EGEB: Connecticut gets a geothermal energy boost

  • Dandelion Energy expands into Connecticut with geothermal heating and cooling.
  • How California residents can tweak their energy usage to prevent rolling blackouts.
  • CS Energy achieves 1 gigawatt of installed solar projects.
  • Arcadia Power is committed to making clean energy work for the planet and your bank account — all without changing your utility company. Sign up to receive your $20 Amazon Gift Card.

Geothermal expansion

Dandelion Energy, a rapidly-growing residential geothermal company that was originally a project at Google’s parent company Alphabet, is expanding into Connecticut from New York, where it partners with Con Edison.

Single-family geothermal energy systems use underground pipes to harness the earth’s energy for heating and cooling buildings, and emit no greenhouse gases. They circulate water and propylene glycol, a type of nontoxic alcohol. Here’s how it works:

Dandelion’s Connecticut expansion is initially available in parts of Fairfield County. Increased incentives to replace oil and gas with geothermal are being introduced by Energize Connecticut sponsors, energy provider Eversource, and electric distribution company United Illuminating, which will provide thousands of dollars in rebates.

Looking at the Connecticut Geothermal Association’s website, there are currently only 12 installers in the state, so this is a welcome expansion.

Homeowners in Connecticut who pay cash and switch from fuel oil or propane heating are expected to save approximately 50%% in annual heating and cooling operating costs and have less than seven-year payback.

Each new installation includes a heat pump, underground pipes to utilize the earth’s natural heating and cooling, a buffer tank for capturing geothermal warm water, and a smart thermostat.

If you’d like to learn whether Dandelion Geothermal would work for your home, please click here.

Rolling blackout prevention

To help prevent rolling blackouts, California residents can turn up their thermostats throughout the day or cool their home earlier in the day when renewable energy is abundant on the grid, and then turn up the thermostat during the evening hours, according to home energy monitoring company Sense.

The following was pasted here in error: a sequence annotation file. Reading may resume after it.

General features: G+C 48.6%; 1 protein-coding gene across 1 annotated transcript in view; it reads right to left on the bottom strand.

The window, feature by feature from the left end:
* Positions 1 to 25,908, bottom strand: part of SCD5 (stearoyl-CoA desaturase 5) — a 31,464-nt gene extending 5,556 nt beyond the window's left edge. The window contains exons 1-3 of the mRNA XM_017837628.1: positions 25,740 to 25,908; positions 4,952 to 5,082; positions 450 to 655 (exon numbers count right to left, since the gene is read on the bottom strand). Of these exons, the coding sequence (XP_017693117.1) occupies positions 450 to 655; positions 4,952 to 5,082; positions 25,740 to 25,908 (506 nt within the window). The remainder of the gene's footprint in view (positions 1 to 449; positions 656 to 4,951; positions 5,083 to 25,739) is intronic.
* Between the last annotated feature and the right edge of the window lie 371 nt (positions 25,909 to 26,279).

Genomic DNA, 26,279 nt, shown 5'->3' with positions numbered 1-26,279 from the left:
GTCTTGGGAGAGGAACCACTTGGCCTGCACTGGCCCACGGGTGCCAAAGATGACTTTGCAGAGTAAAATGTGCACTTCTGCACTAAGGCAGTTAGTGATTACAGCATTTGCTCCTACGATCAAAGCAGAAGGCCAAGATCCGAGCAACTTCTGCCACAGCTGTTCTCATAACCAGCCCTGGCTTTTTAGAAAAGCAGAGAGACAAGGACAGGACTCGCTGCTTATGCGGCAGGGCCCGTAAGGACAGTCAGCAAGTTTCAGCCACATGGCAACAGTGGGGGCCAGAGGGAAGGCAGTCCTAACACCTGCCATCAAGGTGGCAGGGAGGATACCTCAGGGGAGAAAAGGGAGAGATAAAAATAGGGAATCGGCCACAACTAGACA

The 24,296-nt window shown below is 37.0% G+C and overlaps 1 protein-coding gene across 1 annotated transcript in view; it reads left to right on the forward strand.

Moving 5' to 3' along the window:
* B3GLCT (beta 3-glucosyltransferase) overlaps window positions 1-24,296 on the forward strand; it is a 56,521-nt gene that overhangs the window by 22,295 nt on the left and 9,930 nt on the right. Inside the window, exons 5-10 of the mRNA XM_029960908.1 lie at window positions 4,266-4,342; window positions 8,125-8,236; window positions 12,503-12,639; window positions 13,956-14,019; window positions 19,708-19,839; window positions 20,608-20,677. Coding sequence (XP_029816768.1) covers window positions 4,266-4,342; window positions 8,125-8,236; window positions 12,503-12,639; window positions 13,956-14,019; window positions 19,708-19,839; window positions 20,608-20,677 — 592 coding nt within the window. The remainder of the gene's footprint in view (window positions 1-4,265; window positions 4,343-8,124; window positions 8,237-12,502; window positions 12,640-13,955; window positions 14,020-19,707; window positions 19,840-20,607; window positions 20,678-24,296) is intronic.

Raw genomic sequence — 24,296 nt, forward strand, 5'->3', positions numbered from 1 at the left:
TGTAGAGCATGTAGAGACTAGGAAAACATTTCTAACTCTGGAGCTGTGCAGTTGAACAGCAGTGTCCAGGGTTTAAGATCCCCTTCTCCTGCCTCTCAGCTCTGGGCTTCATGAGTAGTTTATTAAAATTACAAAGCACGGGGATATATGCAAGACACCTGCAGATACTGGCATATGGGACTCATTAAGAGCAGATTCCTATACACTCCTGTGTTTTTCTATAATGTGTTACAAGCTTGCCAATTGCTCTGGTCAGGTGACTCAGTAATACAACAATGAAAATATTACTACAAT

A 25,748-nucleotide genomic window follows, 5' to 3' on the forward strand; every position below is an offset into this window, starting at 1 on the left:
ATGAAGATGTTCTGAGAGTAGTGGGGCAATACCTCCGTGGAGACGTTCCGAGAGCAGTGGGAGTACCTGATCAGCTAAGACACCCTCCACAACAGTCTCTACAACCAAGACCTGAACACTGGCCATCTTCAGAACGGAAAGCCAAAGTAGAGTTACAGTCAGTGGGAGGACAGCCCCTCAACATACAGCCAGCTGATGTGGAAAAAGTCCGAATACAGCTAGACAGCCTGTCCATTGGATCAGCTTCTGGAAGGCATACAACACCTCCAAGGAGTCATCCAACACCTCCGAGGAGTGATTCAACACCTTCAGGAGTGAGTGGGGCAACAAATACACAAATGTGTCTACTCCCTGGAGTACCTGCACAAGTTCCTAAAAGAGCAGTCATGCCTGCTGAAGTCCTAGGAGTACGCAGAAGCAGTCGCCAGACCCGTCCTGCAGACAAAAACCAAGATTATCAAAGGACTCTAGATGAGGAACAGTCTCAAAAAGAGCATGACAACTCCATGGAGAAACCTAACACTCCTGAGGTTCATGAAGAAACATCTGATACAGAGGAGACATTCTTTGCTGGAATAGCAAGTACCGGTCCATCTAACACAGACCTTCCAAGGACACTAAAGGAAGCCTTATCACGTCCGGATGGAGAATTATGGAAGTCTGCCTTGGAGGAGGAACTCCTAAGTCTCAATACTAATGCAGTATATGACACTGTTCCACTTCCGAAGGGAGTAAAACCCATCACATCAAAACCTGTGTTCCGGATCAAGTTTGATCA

The company analyzed energy data in 1,100 California homes, which was collected from July 10 to August 18, to show how people use electricity in the critical evening hours of 6 p.m. to 8 p.m. Sense found that 55% of electricity usage in the evening time frame could be shifted to other times during the day, or reduced. 

88% of consumption came from air conditioning. Other energy that could be consumed at other times of day included water heaters, washers and dryers, pool pumps, and EV chargers.

CS Energy milestone

CS Energy, LLC, an integrated energy firm that designs and builds optimized projects in the solar, storage, and emerging energy industries, announced today that it has completed the installation of 1 gigawatt of solar energy projects across the US. Much of the 1 GW has been completed in the last three years. It joins fewer than 10 companies who have installed 1 GW to date.

CS Energy has completed nearly 200 solar projects across 16 states, in a mix of utility-scale solar
projects and energy storage projects. This includes New Jersey’s largest solar farm, which Electrek wrote about in May. The company also puts solar farms on top of landfill cap sites, such as in Amesbury, Massachusetts, for example.

With more than 10% of the US market share, CS Energy installed as much solar as the second- and third-ranked companies combined.

The company has also installed more than 135MWh of energy storage projects and is ranked as the No. 2 solar and storage installer in the US by Solar Power World.

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Avatar for Michelle Lewis Michelle Lewis

Michelle Lewis is a writer and editor on Electrek and an editor on DroneDJ, 9to5Mac, and 9to5Google. She lives in White River Junction, Vermont. She has previously worked for Fast Company, the Guardian, News Deeply, Time, and others. Message Michelle on Twitter or at Check out her personal blog.